At Stikii, We Say It’s Okay to Let Kids Dress Themselves

dress themselves

Let kids be kids

Polka dots and stripes. Tutus and superhero capes. Pink paired with green and purple with yellow.


When you let your children dress themselves, there is no end to the colorful and wacky combinations you’ll get. As a parent myself, I’ve seen it all. Yet, while the first tendency is to tell your bedecked child that no, you can’t go to the grocery store in a Hello Kitty shirt, Minnie Mouse skirt, striped tights and polka dotted rain boots, stop for a minute and think about what kind of message this refusal is sending: That it’s okay to be yourself, but not in public. Isn’t this the exact kind of thinking we’re trying to eliminate from society entirely?


Why It’s Important to Let Kids Be Themselves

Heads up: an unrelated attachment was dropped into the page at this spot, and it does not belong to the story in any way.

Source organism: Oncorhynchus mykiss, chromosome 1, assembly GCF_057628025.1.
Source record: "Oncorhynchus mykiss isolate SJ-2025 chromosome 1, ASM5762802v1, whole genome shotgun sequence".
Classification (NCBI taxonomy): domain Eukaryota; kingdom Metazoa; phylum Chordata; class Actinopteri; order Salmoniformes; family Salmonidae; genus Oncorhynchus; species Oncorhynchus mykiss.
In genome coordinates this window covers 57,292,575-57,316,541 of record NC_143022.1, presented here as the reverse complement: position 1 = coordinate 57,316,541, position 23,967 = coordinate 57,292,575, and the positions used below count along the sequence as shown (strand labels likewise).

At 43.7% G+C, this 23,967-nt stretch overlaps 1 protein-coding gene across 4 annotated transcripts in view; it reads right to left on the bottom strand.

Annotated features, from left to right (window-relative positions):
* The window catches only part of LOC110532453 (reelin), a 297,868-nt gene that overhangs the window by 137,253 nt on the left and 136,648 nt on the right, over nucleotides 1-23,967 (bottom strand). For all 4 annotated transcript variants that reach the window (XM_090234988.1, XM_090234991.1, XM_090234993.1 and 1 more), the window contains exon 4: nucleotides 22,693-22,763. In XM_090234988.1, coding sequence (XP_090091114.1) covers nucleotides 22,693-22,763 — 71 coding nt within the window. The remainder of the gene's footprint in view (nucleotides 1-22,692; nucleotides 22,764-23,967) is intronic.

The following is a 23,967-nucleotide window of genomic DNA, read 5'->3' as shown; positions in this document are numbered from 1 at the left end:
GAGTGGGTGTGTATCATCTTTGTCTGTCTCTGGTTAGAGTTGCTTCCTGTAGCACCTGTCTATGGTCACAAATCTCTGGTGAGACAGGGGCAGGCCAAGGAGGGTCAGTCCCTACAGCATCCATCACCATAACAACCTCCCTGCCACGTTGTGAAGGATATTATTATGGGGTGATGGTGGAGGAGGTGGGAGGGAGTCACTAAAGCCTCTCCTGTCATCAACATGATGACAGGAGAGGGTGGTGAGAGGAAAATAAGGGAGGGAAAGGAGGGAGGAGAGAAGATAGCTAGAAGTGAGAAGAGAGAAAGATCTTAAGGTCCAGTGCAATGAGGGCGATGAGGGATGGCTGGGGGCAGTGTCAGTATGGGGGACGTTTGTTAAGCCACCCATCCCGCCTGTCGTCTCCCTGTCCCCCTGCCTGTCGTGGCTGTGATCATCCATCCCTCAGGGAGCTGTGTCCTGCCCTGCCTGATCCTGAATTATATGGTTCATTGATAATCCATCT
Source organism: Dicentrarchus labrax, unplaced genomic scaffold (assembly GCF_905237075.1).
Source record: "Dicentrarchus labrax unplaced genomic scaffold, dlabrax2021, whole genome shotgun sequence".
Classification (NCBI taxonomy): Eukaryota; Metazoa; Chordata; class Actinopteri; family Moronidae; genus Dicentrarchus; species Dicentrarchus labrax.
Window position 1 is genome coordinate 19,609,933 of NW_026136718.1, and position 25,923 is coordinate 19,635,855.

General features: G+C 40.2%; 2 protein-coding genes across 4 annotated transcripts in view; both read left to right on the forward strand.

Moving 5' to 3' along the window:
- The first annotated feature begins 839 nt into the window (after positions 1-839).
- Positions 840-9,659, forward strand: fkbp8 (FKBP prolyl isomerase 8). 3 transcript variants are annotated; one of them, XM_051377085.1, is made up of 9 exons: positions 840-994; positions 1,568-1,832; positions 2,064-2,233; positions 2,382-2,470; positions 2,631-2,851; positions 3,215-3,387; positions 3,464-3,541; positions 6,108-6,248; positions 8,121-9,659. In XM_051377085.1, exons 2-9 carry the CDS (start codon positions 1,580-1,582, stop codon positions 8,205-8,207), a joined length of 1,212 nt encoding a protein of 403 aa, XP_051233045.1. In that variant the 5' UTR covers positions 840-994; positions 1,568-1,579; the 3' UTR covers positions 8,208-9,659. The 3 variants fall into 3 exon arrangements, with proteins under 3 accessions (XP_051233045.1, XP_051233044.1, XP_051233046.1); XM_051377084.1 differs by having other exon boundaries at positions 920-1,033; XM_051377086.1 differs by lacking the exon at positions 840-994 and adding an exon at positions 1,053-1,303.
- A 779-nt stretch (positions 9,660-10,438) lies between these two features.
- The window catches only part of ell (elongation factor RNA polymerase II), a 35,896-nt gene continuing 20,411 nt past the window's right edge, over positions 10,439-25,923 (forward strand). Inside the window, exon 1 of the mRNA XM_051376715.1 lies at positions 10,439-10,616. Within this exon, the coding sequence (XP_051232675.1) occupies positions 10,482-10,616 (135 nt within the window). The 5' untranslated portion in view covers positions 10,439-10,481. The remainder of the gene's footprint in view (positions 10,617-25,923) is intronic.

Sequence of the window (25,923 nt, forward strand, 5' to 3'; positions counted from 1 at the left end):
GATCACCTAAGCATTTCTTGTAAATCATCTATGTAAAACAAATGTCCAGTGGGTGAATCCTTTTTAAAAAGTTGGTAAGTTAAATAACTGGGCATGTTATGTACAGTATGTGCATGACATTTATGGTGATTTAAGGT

While right now it may not seem like a big deal to ask your child to dress appropriately, at Stikii, we like to think in the long-term.


A child that is allowed to pick out his or her own outfit demonstrates higher levels of self-esteem and confidence than those that aren’t. This is because by letting your child pick out their outfit, you are essentially telling them, “Hey, I trust and respect your decisions, whether I agree with them or not.” This kind of respect fills young children with a sense of accomplishment. In their minds, they’re thinking, “Oh boy, I just completed a job that normally Mom and/or Dad does!” That’s big stuff for a kid!


A child that learns about positive reinforcement early on will continue to seek out new ways to earn the respect of their parents, teachers and even friends. Eventually, these very children will become leaders, with a firm stance on what they believe in – they’ll become individuals with strong convictions and even a stronger sense of who they are. And in a day and age when “finding yourself” is some peoples’ life’s mission, this is something to be celebrated.


At Stikii, we believe in giving children the freedom to be themselves, because we know that when we do, we’re raising one heck of a strong-willed generation.



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